You Can’t Spell “Studying” Without “Student” and “Dying”

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Finals time is now here. For engineers this is a very interesting part of life. It mainly includes many students getting together at school to panic and talk about their hatred for specific classes, group projects, professors and how the air conditioner is not run in our building on the weekends. I currently have a few finals to study for and 1 project left. I was one of five students in my Technical Communications class to have an ‘A’ and not have to take the final. The only girl I might add :]

I am moving along slowly but feeling confident that I will not only pass all of my classes but score high marks in them! I do have one presentation to give on my group analysis of soils and a footing design which I am NOT looking forward too and it is taking up all of my time. Ugh.

On a lighter note this past week I went on my very first construction site! I got to wear a hard hat and all of the protective gear and see different parts of the job in progress.

Cal Poly Pomona is building a new business development with three buildings to house offices, classrooms and lecture halls. Below are some pictures of the foundations and rebar going in for the footings. Some compaction devices are shown as well. The length of proposed footing is large as well as being about 20 ft deep. The site lies directly North of the San Jose Fault. It’s interesting because when designing buildings the fault can change so much on a site including groundwater table and soil layers. A building should always be on either side of the fault and not cross it perpendicular due to shifts in the plates on either side of the fault. Check out the pictures below while i get back to studying! There is a fun one of my group and I and the end too! GO TEAM BLUE! :]]

-Diane  ❤


Shear Stress in Soils

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I have a Geotechnical Lab class and it is my last class in the geotech series, yay! We’re testing all the interesting things I’ve been learning all year! We just finished the direct shear strength testing where we used a shear testing device like this one below to apply normal stress that would be applied by a footing to see what kind of shear would be created.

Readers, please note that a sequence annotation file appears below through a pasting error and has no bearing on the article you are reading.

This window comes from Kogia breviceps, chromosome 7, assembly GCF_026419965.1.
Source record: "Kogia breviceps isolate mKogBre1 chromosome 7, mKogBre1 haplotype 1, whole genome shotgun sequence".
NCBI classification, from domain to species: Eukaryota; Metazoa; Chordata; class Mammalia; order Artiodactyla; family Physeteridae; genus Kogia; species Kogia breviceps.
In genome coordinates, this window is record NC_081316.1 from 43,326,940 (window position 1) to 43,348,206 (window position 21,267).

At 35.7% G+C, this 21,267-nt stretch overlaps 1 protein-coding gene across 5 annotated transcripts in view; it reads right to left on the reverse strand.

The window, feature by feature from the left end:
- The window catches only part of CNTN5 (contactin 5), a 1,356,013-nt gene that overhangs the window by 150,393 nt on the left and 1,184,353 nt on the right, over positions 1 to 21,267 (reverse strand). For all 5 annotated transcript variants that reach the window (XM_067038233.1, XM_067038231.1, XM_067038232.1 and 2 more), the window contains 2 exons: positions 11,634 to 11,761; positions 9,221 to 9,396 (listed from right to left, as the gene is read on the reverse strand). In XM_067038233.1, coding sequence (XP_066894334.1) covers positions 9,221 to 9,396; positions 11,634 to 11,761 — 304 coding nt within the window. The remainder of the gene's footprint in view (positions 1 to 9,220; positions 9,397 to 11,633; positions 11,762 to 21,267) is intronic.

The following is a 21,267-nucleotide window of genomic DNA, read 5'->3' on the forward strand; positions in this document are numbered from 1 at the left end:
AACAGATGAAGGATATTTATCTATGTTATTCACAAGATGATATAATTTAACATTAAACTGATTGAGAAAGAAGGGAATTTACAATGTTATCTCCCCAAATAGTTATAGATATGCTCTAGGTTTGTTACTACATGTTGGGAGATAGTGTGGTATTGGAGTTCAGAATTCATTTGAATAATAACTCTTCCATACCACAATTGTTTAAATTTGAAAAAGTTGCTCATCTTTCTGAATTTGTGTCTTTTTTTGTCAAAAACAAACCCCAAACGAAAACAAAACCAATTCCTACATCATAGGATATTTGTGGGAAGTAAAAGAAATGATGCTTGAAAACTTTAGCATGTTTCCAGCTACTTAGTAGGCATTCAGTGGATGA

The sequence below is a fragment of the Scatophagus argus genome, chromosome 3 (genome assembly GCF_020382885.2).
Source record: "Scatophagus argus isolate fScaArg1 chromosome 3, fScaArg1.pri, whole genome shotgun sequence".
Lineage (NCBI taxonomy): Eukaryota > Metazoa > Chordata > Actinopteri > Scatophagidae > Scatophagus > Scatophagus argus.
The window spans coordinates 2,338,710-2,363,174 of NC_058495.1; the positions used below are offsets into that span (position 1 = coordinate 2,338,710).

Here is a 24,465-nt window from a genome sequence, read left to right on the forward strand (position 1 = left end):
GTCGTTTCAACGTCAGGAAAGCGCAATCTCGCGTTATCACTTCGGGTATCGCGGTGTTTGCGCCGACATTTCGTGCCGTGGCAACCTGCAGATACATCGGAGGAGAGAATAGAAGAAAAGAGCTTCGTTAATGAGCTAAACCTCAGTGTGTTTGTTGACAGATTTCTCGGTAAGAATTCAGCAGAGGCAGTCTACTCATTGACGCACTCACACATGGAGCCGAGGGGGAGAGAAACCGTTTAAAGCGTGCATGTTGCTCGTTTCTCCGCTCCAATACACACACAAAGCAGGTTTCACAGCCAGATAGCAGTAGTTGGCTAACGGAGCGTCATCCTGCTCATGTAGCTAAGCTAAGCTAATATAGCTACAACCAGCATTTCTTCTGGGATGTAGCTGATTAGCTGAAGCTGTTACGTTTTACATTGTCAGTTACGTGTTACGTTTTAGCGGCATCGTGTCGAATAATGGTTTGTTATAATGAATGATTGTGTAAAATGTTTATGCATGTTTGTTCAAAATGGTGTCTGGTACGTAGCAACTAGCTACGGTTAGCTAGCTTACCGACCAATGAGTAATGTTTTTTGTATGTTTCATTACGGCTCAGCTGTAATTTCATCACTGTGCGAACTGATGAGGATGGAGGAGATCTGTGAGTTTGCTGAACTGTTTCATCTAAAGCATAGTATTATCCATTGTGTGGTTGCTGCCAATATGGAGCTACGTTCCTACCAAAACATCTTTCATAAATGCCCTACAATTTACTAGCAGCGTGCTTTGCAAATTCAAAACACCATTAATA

If a building were to fail under direct shear it would look something like the picture below. The area of soil that should be tested for shear is going to be below the footing about the same distance down from the footing that the footing is from the surface of the soil.

The results were predictable for the sample I had. It was a loose sand and compacted nicely as well as withstanding a large amount of shear stress. For the test a small ring sample was inserted into the direct shear machine, compressed and sheared. This is what a typical sample would look like after the test is completed.

Below is a graph taken from the computer calculated results applying 1000 lb of normal force. The graph shows the shear stress vs shear displacement and axial displacement vs shear displacement. This test was done on 3 different undisturbed samples of the same soil.

Three samples were tested and under different normal loadings which would simulate different applied footing loads and direct shear was measure for all of them. Once these were tested I should be able to construct a Mohr-Coulomb Failure envelope slope for normal and shear stress. Max shear and cohesion will be obtainable from the graph. It is also always key to note cohesion is generally apparent unless chemical properties change or cementation occurs.

Only a couple more weeks of class and the quarter will be done! Only to have a week off before starting summer school! Wahoo! Anyways, fluid mechanics is calling my name and I have a midterm next Wednesday. Hopefully I will master Reynolds Transport Theorem. Details to come soon!